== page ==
East Asia Geography
East Asia is home to long rivers, high plateaus, dry deserts, and rugged mountains. East Asia is similar to South Asia because rugged mountains and hazardous deserts create a deadly barrier to foreigners. For thousands of years, East Asian people were isolated from the rest of the world—this allowed them to develop their culture in a very unique way without any interference from outsiders. East Asia is also farther away from other cultural centers. During ancient times, people didn't travel like people do today.
Mountains dominate East Asia’s western landscape. The Himalaya Mountains are the southern border between China and India. At 29,029 feet, the Himalayas are the highest mountains in the world. The Plateau of Tibet is on the Chinese side of the Himalaya Mountains. The Himalaya Mountains and the Plateau of Tibet were formed by the slow crash of the Indian subcontinent into the Asian continent. Another Mountain range in western China is the Tian Shan. The name Tian Shan means “heavenly mountains”. They get their name from the beautiful landscapes in this area. The Tian Shan's highest point is 24,406 feet.
East Asia also has vast deserts. Most of western East Asia has an Arid Climate. The Gobi Desert is found along the border between Mongolia and China. The Gobi is the 5th largest desert in the world and is also the coldest. It is common to see frost or even snow on the sand and gravel dunes. Most of western China is very dry because of the rain shadow created by the Himalaya Mountains. A rain shadow is a dry area on the leeward (opposite of windward) side of a mountainous area. The mountains block rain-producing weather and cast a "shadow" of dryness behind them. The Taklimakan Desert is found in the dry west. It is framed by the Kunlun Mountains to the south and the Tian Shan Mountains to the north. There is very little water in the Taklimakan and crossing it is extremely hazardous. The mountains and deserts have played an important role in Asian history since they created natural barriers to outsiders.
Despite the dry and mountainous terrain of East Asia, there are some low plains suitable for early civilization. The North China Plain is an alluvial plain found along the Huang River on the east coast of China. Alluvial means its made of rich soil deposited by a flooding river. The North China Plain is the main area where farming is done in China. The main food grown in China is rice. Rice grows best in warm areas that have flooded fields—often called rice paddies (pictured on left). Since rice produces more food per acre than wheat, it can support a much higher population.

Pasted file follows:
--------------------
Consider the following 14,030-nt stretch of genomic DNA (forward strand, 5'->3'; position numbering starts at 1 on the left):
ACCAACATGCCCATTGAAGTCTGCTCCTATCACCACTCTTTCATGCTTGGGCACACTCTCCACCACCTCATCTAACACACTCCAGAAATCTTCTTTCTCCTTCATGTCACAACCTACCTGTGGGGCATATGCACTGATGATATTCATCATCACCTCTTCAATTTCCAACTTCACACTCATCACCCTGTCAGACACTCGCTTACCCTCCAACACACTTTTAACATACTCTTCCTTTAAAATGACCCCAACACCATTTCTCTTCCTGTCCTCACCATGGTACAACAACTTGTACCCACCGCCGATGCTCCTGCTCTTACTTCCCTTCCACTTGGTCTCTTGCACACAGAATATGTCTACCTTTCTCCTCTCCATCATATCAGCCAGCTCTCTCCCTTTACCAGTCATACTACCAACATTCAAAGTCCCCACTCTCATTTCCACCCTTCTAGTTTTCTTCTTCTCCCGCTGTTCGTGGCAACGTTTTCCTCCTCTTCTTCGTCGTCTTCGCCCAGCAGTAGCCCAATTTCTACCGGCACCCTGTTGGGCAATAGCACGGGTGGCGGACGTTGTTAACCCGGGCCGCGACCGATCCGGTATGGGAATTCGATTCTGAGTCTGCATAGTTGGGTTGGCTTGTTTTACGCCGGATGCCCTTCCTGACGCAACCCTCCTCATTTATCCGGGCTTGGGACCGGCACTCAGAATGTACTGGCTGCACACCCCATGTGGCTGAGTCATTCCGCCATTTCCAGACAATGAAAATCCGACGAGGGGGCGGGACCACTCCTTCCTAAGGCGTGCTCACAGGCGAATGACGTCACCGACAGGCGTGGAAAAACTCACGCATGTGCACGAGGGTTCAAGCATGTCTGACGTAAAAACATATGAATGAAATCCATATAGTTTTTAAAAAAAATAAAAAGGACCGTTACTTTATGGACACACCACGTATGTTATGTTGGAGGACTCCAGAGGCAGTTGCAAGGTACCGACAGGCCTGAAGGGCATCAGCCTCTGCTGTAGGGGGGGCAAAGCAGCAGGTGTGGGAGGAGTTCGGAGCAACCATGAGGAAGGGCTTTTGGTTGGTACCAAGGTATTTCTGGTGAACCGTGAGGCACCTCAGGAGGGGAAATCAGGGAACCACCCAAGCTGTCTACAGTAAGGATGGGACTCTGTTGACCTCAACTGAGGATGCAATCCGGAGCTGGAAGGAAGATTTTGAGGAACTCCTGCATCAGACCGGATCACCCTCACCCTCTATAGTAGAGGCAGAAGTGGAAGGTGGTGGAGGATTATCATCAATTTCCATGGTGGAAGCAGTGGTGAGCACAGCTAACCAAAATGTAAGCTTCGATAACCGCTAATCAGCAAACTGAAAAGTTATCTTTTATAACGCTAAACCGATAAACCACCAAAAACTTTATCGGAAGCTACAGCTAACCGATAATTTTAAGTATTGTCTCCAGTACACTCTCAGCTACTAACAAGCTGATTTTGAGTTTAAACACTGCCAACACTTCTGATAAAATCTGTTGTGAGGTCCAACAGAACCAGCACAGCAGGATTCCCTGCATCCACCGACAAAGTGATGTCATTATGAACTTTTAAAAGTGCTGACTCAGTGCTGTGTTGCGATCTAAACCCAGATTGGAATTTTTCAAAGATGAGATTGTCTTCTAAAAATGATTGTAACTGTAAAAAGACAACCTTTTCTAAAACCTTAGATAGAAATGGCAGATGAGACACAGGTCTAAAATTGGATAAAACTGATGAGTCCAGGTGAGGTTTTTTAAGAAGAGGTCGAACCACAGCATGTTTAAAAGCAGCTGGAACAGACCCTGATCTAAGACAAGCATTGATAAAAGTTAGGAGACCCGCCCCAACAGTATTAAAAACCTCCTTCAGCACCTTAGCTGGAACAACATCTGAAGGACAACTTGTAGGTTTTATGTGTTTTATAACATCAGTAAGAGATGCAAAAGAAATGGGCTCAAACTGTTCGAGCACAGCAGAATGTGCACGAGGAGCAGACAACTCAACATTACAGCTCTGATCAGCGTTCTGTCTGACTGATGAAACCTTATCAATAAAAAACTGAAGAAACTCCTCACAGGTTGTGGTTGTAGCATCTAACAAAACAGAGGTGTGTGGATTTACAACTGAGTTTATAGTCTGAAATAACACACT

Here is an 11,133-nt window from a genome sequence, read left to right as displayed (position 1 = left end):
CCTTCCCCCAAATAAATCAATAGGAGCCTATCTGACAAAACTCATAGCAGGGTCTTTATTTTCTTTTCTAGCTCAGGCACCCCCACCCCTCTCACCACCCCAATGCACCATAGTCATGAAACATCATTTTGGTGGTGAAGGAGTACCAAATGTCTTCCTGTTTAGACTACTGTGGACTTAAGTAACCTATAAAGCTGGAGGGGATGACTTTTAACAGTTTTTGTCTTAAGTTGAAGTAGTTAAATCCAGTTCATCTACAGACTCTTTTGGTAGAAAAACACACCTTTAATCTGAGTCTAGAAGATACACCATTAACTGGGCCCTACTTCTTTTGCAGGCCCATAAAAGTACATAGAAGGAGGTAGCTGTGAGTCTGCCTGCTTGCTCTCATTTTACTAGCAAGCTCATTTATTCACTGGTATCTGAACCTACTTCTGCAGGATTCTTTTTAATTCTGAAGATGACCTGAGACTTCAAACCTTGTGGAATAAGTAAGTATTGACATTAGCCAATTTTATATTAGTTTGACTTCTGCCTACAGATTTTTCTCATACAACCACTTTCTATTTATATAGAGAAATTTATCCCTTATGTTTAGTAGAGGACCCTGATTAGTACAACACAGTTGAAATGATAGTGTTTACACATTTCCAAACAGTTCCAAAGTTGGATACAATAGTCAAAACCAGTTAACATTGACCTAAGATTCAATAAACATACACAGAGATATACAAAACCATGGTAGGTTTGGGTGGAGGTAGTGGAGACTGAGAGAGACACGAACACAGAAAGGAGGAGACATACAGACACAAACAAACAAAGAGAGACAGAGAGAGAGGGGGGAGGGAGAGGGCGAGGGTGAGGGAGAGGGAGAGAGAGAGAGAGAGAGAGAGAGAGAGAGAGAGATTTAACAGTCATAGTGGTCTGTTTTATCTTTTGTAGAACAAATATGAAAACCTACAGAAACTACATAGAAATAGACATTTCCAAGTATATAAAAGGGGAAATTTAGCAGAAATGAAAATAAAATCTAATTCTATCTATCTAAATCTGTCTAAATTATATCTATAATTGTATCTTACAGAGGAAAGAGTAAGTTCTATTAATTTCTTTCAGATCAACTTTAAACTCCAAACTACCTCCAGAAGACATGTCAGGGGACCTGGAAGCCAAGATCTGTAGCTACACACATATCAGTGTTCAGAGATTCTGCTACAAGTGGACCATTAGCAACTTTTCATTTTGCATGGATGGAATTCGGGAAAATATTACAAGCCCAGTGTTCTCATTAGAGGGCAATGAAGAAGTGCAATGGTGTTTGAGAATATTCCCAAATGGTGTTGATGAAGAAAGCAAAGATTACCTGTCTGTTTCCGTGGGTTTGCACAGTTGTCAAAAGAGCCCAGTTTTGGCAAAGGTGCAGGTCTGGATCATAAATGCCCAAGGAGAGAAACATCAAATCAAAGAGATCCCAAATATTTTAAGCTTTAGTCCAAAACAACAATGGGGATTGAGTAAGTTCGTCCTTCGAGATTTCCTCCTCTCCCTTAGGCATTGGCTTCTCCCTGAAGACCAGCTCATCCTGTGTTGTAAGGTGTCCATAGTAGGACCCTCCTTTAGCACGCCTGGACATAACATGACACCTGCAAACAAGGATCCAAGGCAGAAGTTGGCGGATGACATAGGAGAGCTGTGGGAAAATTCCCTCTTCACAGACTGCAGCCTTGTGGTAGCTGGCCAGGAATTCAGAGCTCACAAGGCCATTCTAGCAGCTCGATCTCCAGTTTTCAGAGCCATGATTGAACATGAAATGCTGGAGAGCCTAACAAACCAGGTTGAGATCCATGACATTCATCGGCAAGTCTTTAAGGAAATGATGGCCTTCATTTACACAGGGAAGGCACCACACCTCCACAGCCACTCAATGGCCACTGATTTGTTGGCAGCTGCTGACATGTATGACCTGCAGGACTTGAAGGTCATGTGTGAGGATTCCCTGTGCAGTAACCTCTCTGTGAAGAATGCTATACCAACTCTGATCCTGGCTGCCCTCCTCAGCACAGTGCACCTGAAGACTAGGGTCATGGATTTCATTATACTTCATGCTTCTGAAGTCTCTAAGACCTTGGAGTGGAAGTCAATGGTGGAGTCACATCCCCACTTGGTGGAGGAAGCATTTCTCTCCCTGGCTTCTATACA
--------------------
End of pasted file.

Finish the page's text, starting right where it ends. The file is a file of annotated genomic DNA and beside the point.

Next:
Heavy summer rains and snowmelt support 2 large river systems in East Asia. The Huang He or Yellow River is the 6th longest river in the world. It is called the Yellow River because the water picks up yellowish loess or silt from the western half of the river (pictured on right). The river is known for the amount of silt or small pieces of dirt it carries. Geographers estimate about 1.4 billion tons of silt flow into the Yellow Sea. Along the Huang in the North China Plain is where China’s early civilization began. The River is also called “China’s Sorrow” because of its deadly floods.
East Asia has many different climate types. Much of China has a Humid Subtropical climate. Another thing that affects the precipitation in East Asia is monsoon winds. Similar to South Asia, the summer monsoon brings heavy rain and the winter monsoon is very dry. This can cause horrible flooding and destruction. Most of the river water in East Asia comes from melting snow and ice in the mountains, but heavy rainfall creates conditions for natural disasters.
More than two-thirds of China is covered in mountains and deserts. Arable land or land that can be farmed, is an important resource. Despite China's large amount of land, very little of it can be farmed. Only about 14 percent of China can be farmed. Many East Asian nations use terrace farming (pictured on right) to create more land that can be farmed. Terraces are created by cutting “steps” into a mountain side and using the flat part of the “step” to grow rice. They leave a lip or edge on each terrace that keeps the water in the paddy.
Early Chinese History
Humans probably reached East Asia between 30,000 and 50,000 years ago. Recently, pieces of clay pottery have been discovered in a Chinese hunter-gatherer cave that dates back to 18,000 years ago—this is the oldest pottery ever discovered (pictured left). Historians believe farming began in China about 7,000 BCE. The first crop grown was a grain called millet. Rice was farmed around the same time, and there is some evidence that points to rice being farmed before millet.